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Getting Started with Reselect

A library for creating memoized "selector" functions. Commonly used with Redux, but usable with any plain JS immutable data as well.

  • Selectors can compute derived data, allowing Redux to store the minimal possible state.
  • Selectors are efficient. A selector is not recomputed unless one of its arguments changes.
  • Selectors are composable. They can be used as input to other selectors.

The Redux docs usage page on Deriving Data with Selectors covers the purpose and motivation for selectors, why memoized selectors are useful, typical Reselect usage patterns, and using selectors with React-Redux.


Redux Toolkit

While Reselect is not exclusive to Redux, it is already included by default in the official Redux Toolkit package - no further installation needed.

import { createSelector } from '@reduxjs/toolkit'


For standalone usage, install the reselect package:

npm install reselect

Basic Usage

Reselect exports a createSelector API, which generates memoized selector functions. createSelector accepts one or more input selectors, which extract values from arguments, and a result function that receives the extracted values and should return a derived value. If the generated output selector is called multiple times, the output will only be recalculated when the extracted values have changed.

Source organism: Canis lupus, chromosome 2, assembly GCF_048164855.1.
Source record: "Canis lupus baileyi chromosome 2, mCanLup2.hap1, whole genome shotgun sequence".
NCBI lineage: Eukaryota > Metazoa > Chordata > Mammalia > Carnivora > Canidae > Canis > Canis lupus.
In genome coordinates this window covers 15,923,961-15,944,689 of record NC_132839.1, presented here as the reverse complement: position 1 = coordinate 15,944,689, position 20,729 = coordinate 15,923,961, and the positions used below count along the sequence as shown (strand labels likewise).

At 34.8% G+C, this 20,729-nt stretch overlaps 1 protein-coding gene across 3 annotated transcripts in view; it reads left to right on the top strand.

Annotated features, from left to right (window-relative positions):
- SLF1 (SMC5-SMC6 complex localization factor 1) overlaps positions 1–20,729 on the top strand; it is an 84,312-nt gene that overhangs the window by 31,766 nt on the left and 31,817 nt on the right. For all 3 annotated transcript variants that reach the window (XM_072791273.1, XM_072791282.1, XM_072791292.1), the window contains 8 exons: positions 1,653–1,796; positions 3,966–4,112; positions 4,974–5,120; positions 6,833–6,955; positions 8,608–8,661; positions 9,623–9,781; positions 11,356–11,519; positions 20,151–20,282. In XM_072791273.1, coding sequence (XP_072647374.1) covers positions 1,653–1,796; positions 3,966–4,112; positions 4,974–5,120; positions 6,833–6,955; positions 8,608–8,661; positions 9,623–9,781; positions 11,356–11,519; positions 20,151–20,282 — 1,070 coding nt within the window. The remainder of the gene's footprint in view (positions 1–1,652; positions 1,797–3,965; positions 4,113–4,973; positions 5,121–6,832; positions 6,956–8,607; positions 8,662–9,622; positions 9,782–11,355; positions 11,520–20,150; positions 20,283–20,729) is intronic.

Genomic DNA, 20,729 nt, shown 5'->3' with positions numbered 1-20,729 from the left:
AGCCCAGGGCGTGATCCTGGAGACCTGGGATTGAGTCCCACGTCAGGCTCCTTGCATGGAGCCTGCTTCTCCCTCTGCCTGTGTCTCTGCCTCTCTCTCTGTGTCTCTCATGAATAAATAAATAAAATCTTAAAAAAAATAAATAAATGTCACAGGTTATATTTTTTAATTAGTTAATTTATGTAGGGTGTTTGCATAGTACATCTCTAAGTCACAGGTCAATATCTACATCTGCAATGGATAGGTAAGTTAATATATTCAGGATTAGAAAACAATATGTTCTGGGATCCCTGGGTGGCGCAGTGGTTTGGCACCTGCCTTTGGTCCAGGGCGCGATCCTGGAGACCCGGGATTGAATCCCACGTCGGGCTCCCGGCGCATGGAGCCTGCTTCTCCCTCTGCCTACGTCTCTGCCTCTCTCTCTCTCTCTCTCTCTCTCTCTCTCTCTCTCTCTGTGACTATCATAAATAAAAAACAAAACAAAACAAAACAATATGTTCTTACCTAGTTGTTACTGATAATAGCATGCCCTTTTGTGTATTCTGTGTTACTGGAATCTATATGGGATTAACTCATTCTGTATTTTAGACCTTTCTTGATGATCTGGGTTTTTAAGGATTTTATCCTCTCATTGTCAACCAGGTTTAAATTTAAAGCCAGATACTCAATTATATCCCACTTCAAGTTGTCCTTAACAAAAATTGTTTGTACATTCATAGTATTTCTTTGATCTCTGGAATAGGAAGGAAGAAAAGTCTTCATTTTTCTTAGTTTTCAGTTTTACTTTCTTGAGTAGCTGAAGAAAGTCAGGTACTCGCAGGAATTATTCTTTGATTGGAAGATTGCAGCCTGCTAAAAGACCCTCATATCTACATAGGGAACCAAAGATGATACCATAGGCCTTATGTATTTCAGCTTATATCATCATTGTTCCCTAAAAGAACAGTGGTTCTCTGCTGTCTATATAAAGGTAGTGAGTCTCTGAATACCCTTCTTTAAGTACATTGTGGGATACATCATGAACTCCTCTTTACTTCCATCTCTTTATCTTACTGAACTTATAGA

You can play around with the following example in this CodeSandbox:

import { createSelector } from 'reselect'

interface RootState {
todos: { id: number; completed: boolean }[]
alerts: { id: number; read: boolean }[]

const state: RootState = {
todos: [
{ id: 0, completed: false },
{ id: 1, completed: true }
alerts: [
{ id: 0, read: false },
{ id: 1, read: true }

const selectCompletedTodos = (state: RootState) => {
console.log('selector ran')
return state.todos.filter(todo => todo.completed === true)

selectCompletedTodos(state) // selector ran
selectCompletedTodos(state) // selector ran
selectCompletedTodos(state) // selector ran

const memoizedSelectCompletedTodos = createSelector(
[(state: RootState) => state.todos],
todos => {
console.log('memoized selector ran')
return todos.filter(todo => todo.completed === true)

memoizedSelectCompletedTodos(state) // memoized selector ran

console.log(selectCompletedTodos(state) === selectCompletedTodos(state)) //=> false

memoizedSelectCompletedTodos(state) === memoizedSelectCompletedTodos(state)
) //=> true

As you can see from the example above, memoizedSelectCompletedTodos does not run the second or third time, but we still get the same return value as last time.

In addition to skipping unnecessary recalculations, memoizedSelectCompletedTodos returns the existing result reference if there is no recalculation. This is important for libraries like React-Redux or React that often rely on reference equality checks to optimize UI updates.


The below example serves as a visual aid:

const outputSelector = createSelector(
[inputSelector1, inputSelector2, inputSelector3], // synonymous with `dependencies`.
resultFunc // Result function